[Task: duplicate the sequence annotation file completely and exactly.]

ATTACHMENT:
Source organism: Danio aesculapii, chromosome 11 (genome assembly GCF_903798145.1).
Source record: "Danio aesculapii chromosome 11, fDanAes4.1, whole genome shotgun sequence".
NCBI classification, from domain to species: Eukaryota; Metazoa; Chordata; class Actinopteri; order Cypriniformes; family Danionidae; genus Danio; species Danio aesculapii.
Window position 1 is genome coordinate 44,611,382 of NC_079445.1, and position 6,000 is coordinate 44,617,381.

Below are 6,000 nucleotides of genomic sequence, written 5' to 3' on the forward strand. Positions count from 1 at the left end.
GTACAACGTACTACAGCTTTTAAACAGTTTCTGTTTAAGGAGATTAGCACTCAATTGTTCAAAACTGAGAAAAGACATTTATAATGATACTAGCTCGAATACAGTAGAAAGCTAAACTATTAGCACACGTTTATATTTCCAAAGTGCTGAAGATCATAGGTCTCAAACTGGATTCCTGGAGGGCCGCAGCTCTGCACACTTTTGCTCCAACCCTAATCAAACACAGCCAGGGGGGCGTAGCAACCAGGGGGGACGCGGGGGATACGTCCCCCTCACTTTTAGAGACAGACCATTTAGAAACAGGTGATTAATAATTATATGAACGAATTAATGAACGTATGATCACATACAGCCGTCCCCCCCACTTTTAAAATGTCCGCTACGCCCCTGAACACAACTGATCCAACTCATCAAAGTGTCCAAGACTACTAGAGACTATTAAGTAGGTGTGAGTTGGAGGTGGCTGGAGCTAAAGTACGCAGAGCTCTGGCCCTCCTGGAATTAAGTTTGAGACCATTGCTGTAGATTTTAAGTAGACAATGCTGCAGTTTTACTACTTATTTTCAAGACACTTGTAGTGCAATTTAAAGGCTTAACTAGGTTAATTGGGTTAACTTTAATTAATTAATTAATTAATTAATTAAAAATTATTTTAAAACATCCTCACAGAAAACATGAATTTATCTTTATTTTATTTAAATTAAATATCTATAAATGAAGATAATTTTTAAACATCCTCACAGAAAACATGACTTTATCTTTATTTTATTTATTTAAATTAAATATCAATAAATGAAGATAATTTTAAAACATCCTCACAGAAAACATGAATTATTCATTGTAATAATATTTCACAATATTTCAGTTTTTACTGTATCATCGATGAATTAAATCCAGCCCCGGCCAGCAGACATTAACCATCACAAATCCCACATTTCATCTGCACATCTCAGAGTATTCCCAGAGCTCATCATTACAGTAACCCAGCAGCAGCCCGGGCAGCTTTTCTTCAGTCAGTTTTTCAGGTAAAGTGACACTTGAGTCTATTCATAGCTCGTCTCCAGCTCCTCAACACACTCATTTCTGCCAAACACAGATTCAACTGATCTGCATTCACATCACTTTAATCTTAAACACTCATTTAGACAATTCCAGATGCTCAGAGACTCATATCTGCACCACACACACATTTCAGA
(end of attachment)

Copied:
Source organism: Danio aesculapii, chromosome 11 (genome assembly GCF_903798145.1).
Source record: "Danio aesculapii chromosome 11, fDanAes4.1, whole genome shotgun sequence".
NCBI classification, from domain to species: Eukaryota; Metazoa; Chordata; class Actinopteri; order Cypriniformes; family Danionidae; genus Danio; species Danio aesculapii.
Window position 1 is genome coordinate 44,611,382 of NC_079445.1, and position 6,000 is coordinate 44,617,381.

Below are 6,000 nucleotides of genomic sequence, written 5' to 3' on the forward strand. Positions count from 1 at the left end.
GTACAACGTACTACAGCTTTTAAACAGTTTCTGTTTAAGGAGATTAGCACTCAATTGTTCAAAACTGAGAAAAGACATTTATAATGATACTAGCTCGAATACAGTAGAAAGCTAAACTATTAGCACACGTTTATATTTCCAAAGTGCTGAAGATCATAGGTCTCAAACTGGATTCCTGGAGGGCCGCAGCTCTGCACACTTTTGCTCCAACCCTAATCAAACACAGCCAGGGGGGCGTAGCAACCAGGGGGGACGCGGGGGATACGTCCCCCTCACTTTTAGAGACAGACCATTTAGAAACAGGTGATTAATAATTATATGAACGAATTAATGAACGTATGATCACATACAGCCGTCCCCCCCACTTTTAAAATGTCCGCTACGCCCCTGAACACAACTGATCCAACTCATCAAAGTGTCCAAGACTACTAGAGACTATTAAGTAGGTGTGAGTTGGAGGTGGCTGGAGCTAAAGTACGCAGAGCTCTGGCCCTCCTGGAATTAAGTTTGAGACCATTGCTGTAGATTTTAAGTAGACAATGCTGCAGTTTTACTACTTATTTTCAAGACACTTGTAGTGCAATTTAAAGGCTTAACTAGGTTAATTGGGTTAACTTTAATTAATTAATTAATTAATTAATTAAAAATTATTTTAAAACATCCTCACAGAAAACATGAATTTATCTTTATTTTATTTAAATTAAATATCTATAAATGAAGATAATTTTTAAACATCCTCACAGAAAACATGACTTTATCTTTATTTTATTTATTTAAATTAAATATCAATAAATGAAGATAATTTTAAAACATCCTCACAGAAAACATGAATTATTCATTGTAATAATATTTCACAATATTTCAGTTTTTACTGTATCATCGATGAATTAAATCCAGCCCCGGCCAGCAGACATTAACCATCACAAATCCCACATTTCATCTGCACATCTCAGAGTATTCCCAGAGCTCATCATTACAGTAACCCAGCAGCAGCCCGGGCAGCTTTTCTTCAGTCAGTTTTTCAGGTAAAGTGACACTTGAGTCTATTCATAGCTCGTCTCCAGCTCCTCAACACACTCATTTCTGCCAAACACAGATTCAACTGATCTGCATTCACATCACTTTAATCTTAAACACTCATTTAGACAATTCCAGATGCTCAGAGACTCATATCTGCACCACACACACATTTCAGA